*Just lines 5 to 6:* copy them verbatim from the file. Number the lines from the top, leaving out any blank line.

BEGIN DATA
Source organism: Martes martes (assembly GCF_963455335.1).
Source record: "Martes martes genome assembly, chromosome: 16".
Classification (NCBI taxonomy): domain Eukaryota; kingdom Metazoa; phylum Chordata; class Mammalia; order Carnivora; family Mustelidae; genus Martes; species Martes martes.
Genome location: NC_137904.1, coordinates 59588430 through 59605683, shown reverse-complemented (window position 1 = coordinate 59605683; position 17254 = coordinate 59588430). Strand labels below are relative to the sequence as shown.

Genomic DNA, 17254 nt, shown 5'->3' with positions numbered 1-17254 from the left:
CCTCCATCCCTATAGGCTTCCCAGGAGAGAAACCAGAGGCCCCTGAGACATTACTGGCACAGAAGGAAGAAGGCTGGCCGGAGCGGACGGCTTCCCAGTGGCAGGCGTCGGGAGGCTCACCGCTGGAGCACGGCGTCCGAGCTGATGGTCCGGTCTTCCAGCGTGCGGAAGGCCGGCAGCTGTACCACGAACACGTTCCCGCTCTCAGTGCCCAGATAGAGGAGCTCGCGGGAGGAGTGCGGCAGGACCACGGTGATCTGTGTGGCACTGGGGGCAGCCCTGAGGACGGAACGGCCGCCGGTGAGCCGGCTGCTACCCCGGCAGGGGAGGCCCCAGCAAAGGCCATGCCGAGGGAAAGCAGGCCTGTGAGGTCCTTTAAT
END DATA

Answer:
Genomic DNA, 17254 nt, shown 5'->3' with positions numbered 1-17254 from the left:
CCTCCATCCCTATAGGCTTCCCAGGAGAGAAACCAGAGGCCCCTGAGACATTACTGGCACAGAAGGAAGAAGGCTGGCCGGAGCGGACGGCTTCCCAGTGGCAGGCGTCGGGAGGCTCACCGCTGGAGCACGGCGTCCGAGCTGATGGTCCGGTCTTCCAGCGTGCGGAAGGCCGGCAGCTGTACCACGAACACGTTCCCGCTCTCAGTGCCCAGATAGAGGAGCTCGCGGGAGGAGTGCGGCAGGACCACGGTGATCTGTGTGGCACTGGGGGCAGCCCTGAGGACGGAACGGCCGCCGGTGAGCCGGCTGCTACCCCGGCAGGGGAGGCCCCAGCAAAGGCCATGCCGAGGGAAAGCAGGCCTGTGAGGTCCTTTAAT